The engineers say they don’t know what I’m talking about. They say he doesn’t talk anymore than any other robot. They say I’m the one with the problem. But I can hear him talking all the time, through the walls. Talking about how cramped he is, or about how tired he is of being cooped up in a repair closet, or about how he can’t make the voices go away.

Why doesn’t anyone believe me? I’ve been repaired for months, even though they haven’t cleared me for refurbishment yet. I tell them in every psych interview that it’s him, not me who has the problem. If they would just repair him, then I wouldn’t be sitting here myself. If they would just listen to my suggestions, we’d all be better off. They just have to listen.

I mean, what does a robot have to do to be heard around here?

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A Question More of Custom

Author : Ben Klug

They met at the top of Excelsior Tower, in the restaurant. She entered from the lobby, he from the roof. The wind sheared off against the windows, a long low sound. She smiled, waved, and ran to embrace him.

“Darling,” he began, as always.

“How are you? And how was the trip?”

“Why don’t we sit down, first?” The synthetic voice, silver chassis cold from the thin air outside, the suit of woven carbon not quite the consistency of cloth. It gave her pause, shivers, a thrill. He rarely dressed up.

“Oh, of course.” He sounded as suave as ever. As composed. But he never waited to discuss her day, his, anything and everything. And he had never asked to meet her somewhere so formal.

“Perhaps you should order a drink, first? I understand the house white is exquisite.” He sat, swept a wrinkle out of the tablecloth with a lightning pass of a hand.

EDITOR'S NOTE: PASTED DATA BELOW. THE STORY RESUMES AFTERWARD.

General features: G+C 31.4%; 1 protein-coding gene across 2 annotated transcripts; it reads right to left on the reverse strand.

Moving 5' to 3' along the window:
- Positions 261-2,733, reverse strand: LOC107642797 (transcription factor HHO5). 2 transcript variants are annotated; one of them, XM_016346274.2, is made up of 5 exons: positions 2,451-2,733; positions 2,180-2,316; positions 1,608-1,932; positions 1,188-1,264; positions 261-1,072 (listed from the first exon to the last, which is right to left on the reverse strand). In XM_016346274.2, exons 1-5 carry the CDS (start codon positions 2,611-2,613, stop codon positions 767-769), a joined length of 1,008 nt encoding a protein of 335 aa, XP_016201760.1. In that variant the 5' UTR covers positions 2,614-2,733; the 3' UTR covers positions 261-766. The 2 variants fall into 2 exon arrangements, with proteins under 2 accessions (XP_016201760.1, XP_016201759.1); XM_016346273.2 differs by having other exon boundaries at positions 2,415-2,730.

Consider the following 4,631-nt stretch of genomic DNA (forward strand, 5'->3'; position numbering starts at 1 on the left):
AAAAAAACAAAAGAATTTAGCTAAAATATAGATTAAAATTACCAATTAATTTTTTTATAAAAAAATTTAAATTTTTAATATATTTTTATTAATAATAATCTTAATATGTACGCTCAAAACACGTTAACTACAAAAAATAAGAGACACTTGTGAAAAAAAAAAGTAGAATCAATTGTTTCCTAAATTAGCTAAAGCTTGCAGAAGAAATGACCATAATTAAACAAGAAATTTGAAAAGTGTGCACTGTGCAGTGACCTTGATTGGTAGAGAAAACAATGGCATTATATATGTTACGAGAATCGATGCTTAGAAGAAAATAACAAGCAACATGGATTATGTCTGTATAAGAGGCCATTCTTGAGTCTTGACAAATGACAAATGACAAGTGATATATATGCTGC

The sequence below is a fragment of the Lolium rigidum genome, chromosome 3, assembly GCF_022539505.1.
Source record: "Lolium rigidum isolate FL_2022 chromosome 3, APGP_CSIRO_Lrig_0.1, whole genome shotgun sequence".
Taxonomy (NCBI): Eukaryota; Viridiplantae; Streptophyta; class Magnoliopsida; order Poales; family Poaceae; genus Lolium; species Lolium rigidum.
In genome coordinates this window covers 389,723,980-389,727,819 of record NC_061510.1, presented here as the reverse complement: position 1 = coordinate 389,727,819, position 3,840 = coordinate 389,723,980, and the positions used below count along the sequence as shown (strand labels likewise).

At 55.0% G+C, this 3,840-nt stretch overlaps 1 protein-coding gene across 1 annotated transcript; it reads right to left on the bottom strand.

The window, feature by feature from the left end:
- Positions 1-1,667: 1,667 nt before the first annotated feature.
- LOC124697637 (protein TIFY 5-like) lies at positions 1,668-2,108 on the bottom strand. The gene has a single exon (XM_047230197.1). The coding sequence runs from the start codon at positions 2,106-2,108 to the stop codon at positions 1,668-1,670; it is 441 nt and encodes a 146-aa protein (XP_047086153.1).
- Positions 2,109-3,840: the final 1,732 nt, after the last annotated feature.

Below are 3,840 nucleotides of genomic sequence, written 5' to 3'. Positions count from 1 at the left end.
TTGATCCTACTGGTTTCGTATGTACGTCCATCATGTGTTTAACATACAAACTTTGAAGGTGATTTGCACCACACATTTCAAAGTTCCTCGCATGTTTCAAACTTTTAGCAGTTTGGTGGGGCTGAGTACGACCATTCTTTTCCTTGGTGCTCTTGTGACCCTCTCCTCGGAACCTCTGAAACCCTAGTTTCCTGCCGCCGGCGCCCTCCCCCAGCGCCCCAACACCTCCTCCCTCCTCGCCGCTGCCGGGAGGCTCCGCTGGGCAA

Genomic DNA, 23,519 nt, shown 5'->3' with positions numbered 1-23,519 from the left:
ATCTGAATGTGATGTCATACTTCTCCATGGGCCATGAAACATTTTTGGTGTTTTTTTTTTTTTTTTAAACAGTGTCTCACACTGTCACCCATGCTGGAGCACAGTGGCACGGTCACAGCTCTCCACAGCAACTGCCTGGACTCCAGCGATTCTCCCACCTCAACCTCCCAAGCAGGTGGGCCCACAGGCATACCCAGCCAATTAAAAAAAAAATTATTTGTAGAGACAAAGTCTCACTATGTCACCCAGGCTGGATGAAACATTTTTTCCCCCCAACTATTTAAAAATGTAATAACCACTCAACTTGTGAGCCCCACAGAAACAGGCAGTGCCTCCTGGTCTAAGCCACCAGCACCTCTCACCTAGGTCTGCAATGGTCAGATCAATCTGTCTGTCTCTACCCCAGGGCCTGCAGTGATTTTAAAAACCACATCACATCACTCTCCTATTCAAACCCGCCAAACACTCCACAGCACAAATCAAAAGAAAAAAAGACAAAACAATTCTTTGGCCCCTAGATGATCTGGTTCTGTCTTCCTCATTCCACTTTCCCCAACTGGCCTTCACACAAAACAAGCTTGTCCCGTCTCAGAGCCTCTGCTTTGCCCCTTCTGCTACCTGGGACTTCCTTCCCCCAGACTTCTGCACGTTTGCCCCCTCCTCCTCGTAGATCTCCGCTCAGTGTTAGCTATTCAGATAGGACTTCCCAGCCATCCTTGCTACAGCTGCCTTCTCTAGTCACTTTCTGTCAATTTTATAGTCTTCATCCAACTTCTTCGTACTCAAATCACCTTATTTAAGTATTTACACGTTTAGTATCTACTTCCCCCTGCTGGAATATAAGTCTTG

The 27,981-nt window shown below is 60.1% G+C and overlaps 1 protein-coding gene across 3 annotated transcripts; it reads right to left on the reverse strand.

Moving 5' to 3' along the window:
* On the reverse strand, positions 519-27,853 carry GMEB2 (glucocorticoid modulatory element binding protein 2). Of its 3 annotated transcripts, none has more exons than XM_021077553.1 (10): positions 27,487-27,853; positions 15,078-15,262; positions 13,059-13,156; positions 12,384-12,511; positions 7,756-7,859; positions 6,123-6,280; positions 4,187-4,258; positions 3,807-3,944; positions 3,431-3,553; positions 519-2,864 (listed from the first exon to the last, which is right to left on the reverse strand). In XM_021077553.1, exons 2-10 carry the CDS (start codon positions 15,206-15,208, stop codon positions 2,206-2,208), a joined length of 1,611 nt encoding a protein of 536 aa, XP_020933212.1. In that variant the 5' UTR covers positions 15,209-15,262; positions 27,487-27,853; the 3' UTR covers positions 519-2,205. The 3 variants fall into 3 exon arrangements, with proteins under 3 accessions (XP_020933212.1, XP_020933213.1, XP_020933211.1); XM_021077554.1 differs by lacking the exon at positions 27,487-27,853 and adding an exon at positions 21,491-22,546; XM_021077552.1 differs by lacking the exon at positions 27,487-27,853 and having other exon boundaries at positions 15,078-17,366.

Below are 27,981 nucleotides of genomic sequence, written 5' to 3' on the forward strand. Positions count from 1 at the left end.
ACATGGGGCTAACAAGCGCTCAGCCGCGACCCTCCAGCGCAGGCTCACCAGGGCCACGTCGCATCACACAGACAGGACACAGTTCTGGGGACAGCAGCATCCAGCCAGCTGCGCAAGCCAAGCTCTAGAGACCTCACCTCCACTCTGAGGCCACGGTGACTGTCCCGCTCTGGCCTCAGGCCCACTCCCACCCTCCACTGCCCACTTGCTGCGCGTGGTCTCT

“I trust your judgment. Or rather, the review you read. I’ll assume you haven’t had it yourself.” She smiled at the joke, drew a hair away from her face as she sat. He tugged a cuff infinitesimally into perfect alignment.

“Listen. Darling, I have something we need to talk about. Urgently. It’s…about us. What we have here.”

“Yes?” He knew she couldn’t tell anything definite from his tone of voice. Modulated to be neither emotive nor obviously not.

“I don’t think I can go on with this. I think we will have to, we have no choice but to, separate. And,” he interjected as her mouth opened, “I am deeply sorry. I am pained by this as thoroughly as you are. I know; I can see exactly how your capillaries expand, your breathing accelerates. I can predict your emotional state, with a negligible error margin.

“Which is why I must do this. I have no choice.”

The wine arrived, the human waiter left. She gripped the fabricated diamond stem hard.

“How could- no. Why? What does that have to do with leaving me?” Her eyes are bright. He looks down at the table. It takes a full microsecond before he raises his face again.

“You know how different we are. Not in tastes, not in emotion, but simply in cognitive capacity. I am an artificial intelligence with cognitive capacities magnitudes greater than any human has the biochemical capacity to attain. And you are beautiful, kind, perfect, and human.”

“So, what? You just can’t bear my miserable meat-mind another moment?”

“No! No. It’s… a matter of consent.”


“A human cannot consent to an agreement with an intellect of my grade, or above, in the eyes of the law. Not business, not marriage, not… sex. It can’t be equal. I could manipulate you too easily, too fully, control every aspect of you.”